The show business publication "Variety" reports "40-plus programs expected to commemorate 10th anniversary of (9-11) attacks." And those are just the specials. They don't include reports within news programs, or overseas TV memorials, which began last month.
How we love our anniversaries. Whether it's "the Maine," "Pearl Harbor" or "9-11" we choose to remember, the question is "Why?" Why remember? To honor the dead? Yes, that is a good reason. How about to remember loved ones and survivors? That, too, is commendable.
This will be a stretch for some, but stay with me. Suppose someone presented a plan that is guaranteed to achieve the objectives everyone (or almost everyone serious about such matters) agrees are necessary to create jobs, end our financial dependence on China, reform the tax code and repair Social Security, Medicare and Medicaid so they not only continue to support people now, but ensure the health and welfare of future generations.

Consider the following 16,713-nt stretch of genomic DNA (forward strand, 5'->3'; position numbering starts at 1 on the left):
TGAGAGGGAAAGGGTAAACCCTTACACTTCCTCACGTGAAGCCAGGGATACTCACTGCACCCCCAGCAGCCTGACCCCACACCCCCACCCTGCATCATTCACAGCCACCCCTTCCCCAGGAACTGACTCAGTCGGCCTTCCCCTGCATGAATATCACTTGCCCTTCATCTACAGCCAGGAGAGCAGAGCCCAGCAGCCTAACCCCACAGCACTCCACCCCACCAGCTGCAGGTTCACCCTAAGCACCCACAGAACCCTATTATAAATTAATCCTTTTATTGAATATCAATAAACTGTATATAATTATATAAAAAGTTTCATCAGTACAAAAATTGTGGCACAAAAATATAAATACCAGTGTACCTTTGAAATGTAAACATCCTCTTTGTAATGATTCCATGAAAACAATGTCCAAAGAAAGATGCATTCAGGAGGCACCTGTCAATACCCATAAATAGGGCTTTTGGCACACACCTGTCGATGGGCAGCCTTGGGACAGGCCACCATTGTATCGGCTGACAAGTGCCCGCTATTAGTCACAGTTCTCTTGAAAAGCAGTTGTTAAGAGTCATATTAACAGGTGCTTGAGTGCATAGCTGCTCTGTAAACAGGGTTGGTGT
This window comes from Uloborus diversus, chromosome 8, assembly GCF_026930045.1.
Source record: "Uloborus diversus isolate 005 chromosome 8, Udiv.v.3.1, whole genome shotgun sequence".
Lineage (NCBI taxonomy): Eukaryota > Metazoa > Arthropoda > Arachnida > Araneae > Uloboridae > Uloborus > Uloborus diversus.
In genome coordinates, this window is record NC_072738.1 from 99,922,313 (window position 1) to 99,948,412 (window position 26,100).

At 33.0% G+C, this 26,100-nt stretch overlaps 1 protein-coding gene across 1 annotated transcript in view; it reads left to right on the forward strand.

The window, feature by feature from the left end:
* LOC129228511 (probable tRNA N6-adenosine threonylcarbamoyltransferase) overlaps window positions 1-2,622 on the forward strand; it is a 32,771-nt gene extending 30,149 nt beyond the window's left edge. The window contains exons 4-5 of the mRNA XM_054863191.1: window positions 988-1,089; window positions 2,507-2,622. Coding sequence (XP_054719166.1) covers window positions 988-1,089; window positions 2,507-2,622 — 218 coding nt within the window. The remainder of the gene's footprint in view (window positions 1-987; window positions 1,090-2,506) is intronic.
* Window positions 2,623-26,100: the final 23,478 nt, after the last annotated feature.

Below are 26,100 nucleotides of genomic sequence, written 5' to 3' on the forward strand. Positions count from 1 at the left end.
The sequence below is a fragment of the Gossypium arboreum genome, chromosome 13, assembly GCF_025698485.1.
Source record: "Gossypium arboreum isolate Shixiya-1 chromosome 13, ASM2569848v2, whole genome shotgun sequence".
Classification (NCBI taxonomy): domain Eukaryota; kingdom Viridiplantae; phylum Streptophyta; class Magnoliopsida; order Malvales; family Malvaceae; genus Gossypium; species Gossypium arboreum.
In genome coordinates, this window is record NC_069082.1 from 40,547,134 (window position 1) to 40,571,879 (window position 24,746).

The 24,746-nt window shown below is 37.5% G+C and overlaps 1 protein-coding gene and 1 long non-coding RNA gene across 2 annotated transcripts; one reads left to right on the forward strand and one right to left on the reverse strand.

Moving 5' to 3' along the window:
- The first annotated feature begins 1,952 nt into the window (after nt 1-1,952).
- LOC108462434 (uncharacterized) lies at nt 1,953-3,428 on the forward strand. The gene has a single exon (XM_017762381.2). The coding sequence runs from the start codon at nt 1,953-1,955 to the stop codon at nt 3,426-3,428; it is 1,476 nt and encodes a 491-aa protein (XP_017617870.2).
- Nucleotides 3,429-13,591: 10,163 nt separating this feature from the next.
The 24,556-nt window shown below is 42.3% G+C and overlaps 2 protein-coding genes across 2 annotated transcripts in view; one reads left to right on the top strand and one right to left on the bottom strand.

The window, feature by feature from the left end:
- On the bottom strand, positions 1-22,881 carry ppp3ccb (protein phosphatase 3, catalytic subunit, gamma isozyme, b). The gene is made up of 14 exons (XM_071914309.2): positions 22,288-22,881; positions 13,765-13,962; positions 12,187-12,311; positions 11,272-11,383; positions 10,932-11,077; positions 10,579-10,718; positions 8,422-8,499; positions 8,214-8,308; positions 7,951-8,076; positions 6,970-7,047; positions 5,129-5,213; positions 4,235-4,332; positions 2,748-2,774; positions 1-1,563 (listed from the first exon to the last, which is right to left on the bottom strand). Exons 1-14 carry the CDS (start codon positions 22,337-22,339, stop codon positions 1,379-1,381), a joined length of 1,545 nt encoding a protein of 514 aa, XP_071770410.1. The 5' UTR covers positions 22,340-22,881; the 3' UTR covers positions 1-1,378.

Would the politicians accept this gift from the political gods? Or would they prefer the dysfunction that characterizes virtually everything they do and prevents solutions, guaranteeing instead the continuation of the issue for partisan political gain?
In advance of a "major speech" on the economy and jobs, President Obama has selected Princeton University professor Alan Krueger to be chairman of the Council of Economic Advisers. Krueger is no relation to the horror film character Freddy Krueger, though if his ideas are implemented, they might further "slash" the economy.
Alan Krueger is the latest in a long line of professors and academics to populate this administration. Few, if any, have held real jobs in the private sector. They are mostly theorists, whose theories are often proved wrong, but in academia, as well as in government, being wrong rarely disqualifies one from a leadership post. Intentions are all that matter.